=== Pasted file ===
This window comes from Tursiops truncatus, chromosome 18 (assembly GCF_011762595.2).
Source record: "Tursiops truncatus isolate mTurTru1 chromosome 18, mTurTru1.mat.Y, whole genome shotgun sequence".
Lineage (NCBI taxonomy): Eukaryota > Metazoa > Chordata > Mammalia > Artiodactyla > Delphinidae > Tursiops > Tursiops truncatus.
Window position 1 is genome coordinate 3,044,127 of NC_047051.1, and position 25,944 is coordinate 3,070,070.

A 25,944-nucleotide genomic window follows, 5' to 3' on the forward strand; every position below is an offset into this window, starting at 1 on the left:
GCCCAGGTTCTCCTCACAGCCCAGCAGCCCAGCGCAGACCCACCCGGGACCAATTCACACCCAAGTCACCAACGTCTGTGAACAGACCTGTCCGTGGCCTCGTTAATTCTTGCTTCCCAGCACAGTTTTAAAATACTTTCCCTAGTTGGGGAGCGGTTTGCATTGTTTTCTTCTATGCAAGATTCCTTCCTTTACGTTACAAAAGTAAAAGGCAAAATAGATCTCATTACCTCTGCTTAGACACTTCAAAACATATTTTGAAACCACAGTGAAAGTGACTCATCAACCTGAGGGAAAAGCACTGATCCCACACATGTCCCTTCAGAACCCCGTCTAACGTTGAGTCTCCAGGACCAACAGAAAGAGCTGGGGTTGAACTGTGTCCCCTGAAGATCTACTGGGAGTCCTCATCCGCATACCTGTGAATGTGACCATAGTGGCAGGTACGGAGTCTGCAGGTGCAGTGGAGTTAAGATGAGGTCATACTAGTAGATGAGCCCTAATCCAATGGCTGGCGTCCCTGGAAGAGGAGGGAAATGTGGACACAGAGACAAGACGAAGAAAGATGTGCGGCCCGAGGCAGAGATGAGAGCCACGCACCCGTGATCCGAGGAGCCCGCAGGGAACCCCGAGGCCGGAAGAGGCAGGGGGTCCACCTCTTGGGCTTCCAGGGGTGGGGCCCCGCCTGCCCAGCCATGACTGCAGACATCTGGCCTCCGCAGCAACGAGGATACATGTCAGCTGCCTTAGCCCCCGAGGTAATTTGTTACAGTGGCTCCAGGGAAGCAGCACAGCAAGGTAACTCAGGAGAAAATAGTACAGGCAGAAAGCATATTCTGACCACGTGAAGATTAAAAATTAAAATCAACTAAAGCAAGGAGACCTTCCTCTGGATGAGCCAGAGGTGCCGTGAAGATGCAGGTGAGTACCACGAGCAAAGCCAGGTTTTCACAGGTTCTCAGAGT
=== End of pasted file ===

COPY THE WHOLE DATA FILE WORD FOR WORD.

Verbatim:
This window comes from Tursiops truncatus, chromosome 18 (assembly GCF_011762595.2).
Source record: "Tursiops truncatus isolate mTurTru1 chromosome 18, mTurTru1.mat.Y, whole genome shotgun sequence".
Lineage (NCBI taxonomy): Eukaryota > Metazoa > Chordata > Mammalia > Artiodactyla > Delphinidae > Tursiops > Tursiops truncatus.
Window position 1 is genome coordinate 3,044,127 of NC_047051.1, and position 25,944 is coordinate 3,070,070.

A 25,944-nucleotide genomic window follows, 5' to 3' on the forward strand; every position below is an offset into this window, starting at 1 on the left:
GCCCAGGTTCTCCTCACAGCCCAGCAGCCCAGCGCAGACCCACCCGGGACCAATTCACACCCAAGTCACCAACGTCTGTGAACAGACCTGTCCGTGGCCTCGTTAATTCTTGCTTCCCAGCACAGTTTTAAAATACTTTCCCTAGTTGGGGAGCGGTTTGCATTGTTTTCTTCTATGCAAGATTCCTTCCTTTACGTTACAAAAGTAAAAGGCAAAATAGATCTCATTACCTCTGCTTAGACACTTCAAAACATATTTTGAAACCACAGTGAAAGTGACTCATCAACCTGAGGGAAAAGCACTGATCCCACACATGTCCCTTCAGAACCCCGTCTAACGTTGAGTCTCCAGGACCAACAGAAAGAGCTGGGGTTGAACTGTGTCCCCTGAAGATCTACTGGGAGTCCTCATCCGCATACCTGTGAATGTGACCATAGTGGCAGGTACGGAGTCTGCAGGTGCAGTGGAGTTAAGATGAGGTCATACTAGTAGATGAGCCCTAATCCAATGGCTGGCGTCCCTGGAAGAGGAGGGAAATGTGGACACAGAGACAAGACGAAGAAAGATGTGCGGCCCGAGGCAGAGATGAGAGCCACGCACCCGTGATCCGAGGAGCCCGCAGGGAACCCCGAGGCCGGAAGAGGCAGGGGGTCCACCTCTTGGGCTTCCAGGGGTGGGGCCCCGCCTGCCCAGCCATGACTGCAGACATCTGGCCTCCGCAGCAACGAGGATACATGTCAGCTGCCTTAGCCCCCGAGGTAATTTGTTACAGTGGCTCCAGGGAAGCAGCACAGCAAGGTAACTCAGGAGAAAATAGTACAGGCAGAAAGCATATTCTGACCACGTGAAGATTAAAAATTAAAATCAACTAAAGCAAGGAGACCTTCCTCTGGATGAGCCAGAGGTGCCGTGAAGATGCAGGTGAGTACCACGAGCAAAGCCAGGTTTTCACAGGTTCTCAGAGT